Etiology and Pathogenesis of Parkinson’s Disease
Oxidative Stress and Redox Signalling in the Parkinson’s Disease Brain
Dopamine Metabolism and the Generation of a Reactive Aldehyde
Dopamine Oxidation and Parkinson’s Disease
Glutathione and Thiol Redox Signalling in Parkinson’s Disease
Neuroinflammation and Oxidative Stress in Models of Parkinson’s Disease and Protein-Misfolding Disorders
Redox Signalling in Dopaminergic Cell Death and Survival
Protein Oxidation, Quality-Control Mechanisms and Parkinson’s Disease
At the Intersection Between Mitochondrial Dysfunction and Lysosomal Autophagy: Role of PD-Related Neurotoxins and Gene Products
Dietary Anti-, Pro-Oxidants in the Etiology of Parkinson’s Disease
About this book
Parkinson's Disease is the second most common neurodegenerative disorder affecting millions of people worldwide. In order to find neuroprotective strategies, a clear understanding of the mechanisms involved in the dopaminergic death of cells that progresses the disease is needed. Oxidative stress can be defined as an imbalance between the production of reactive species and the ability to detoxify them and their intermediates or by-products. Oxidative damage to lipids, proteins, and DNA has been detected in autopsies from individuals with Parkinson’s Disease and so links can be made between oxidative stress and Parkinson’s Disease pathogenesis.
This book provides a thorough review of the mechanisms by which oxidative stress and redox signalling mediate Parkinson’s Disease. Opening chapters bring readers up to speed on basic knowledge regarding oxidative stress and redox signalling, Parkinson’s Disease, and neurodegeneration before the latest advances in this field are explored in detail. Topics covered in the following chapters include the role of mitochondria, dopamine metabolism, metal homeostasis, inflammation, DNA-damage and thiol-signalling. The role of genetics and gene-environment interactions are also explored before final chapters discuss the identification of potential biomarkers for diagnosis and disease progression and the future of redox/antioxidant based therapeutics.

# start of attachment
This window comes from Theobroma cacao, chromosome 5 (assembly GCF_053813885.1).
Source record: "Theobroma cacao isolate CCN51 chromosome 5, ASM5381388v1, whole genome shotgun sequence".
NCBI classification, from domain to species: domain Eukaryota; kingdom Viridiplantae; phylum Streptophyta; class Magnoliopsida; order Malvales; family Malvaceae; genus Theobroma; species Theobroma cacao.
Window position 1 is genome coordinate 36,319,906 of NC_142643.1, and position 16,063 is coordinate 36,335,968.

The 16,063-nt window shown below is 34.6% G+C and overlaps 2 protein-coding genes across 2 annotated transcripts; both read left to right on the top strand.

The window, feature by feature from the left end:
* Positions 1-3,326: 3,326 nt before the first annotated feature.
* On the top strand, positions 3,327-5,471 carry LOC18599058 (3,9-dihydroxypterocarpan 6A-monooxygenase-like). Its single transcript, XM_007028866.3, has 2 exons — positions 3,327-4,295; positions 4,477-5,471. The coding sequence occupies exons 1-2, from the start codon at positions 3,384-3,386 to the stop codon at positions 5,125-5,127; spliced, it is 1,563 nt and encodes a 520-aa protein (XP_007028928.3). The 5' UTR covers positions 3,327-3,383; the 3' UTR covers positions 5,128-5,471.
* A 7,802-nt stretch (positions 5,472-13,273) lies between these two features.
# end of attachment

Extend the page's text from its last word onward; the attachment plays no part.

Written by recognized experts in the field, this book will be a valuable source of information for postgraduate students and academics, clinicians, toxicologists and risk assessment groups. Importantly, it presents the current research that might later lead to redox or antioxidant – based therapeutics for Parkinson’s disease.
Dr Franco is an Assistant Professor of Neuroscience at the Redox Biology Center, University of Nebraska-Lincoln. Prior to this position, he was post-doctoral fellow at the National Institute of Environmental Health Sciences, USA. His research interests include the role of oxidative stress and redox signaling in the regulation of cell death pathways, and in neuronal cell death associated with neurological disorders. He has been awarded the Layman Award and the SIGMA XI Outstanding Young Scientist Award.
Dr Doorn is an Associate Professor of Medicinal and Natural Products Chemistry at the University of Iowa, College of Pharmacy. Before this, he was a post-doctoral fellow at the University of Colorado Health Sciences Center, Depts. of Pharmaceutical Sciences and Pharmacology, USA. His postdoctoral work involved studying the role of lipid peroxidation products and protein carbonylation in alcoholic liver disease. Dr Doorn received his Ph.D. from the University of Michigan, School of Public Health, Toxicology Program.
Dr Rochet is an associate professor in the Department of Medicinal Chemistry and Molecular Pharmacology (College of Pharmacy) at Purdue University. Before his arrival at Purdue, Dr Rochet received his PhD degree at the University of Alberta in Biochemistry in 1998 and then worked as a post-doctoral fellow studying mechanisms of alpha-synuclein self-assembly in Parkinson’s disease in the laboratory of Dr. Peter Lansbury at Harvard Medical School. Dr.Rochet’s research group has a long-standing interest in Parkinson’s disease.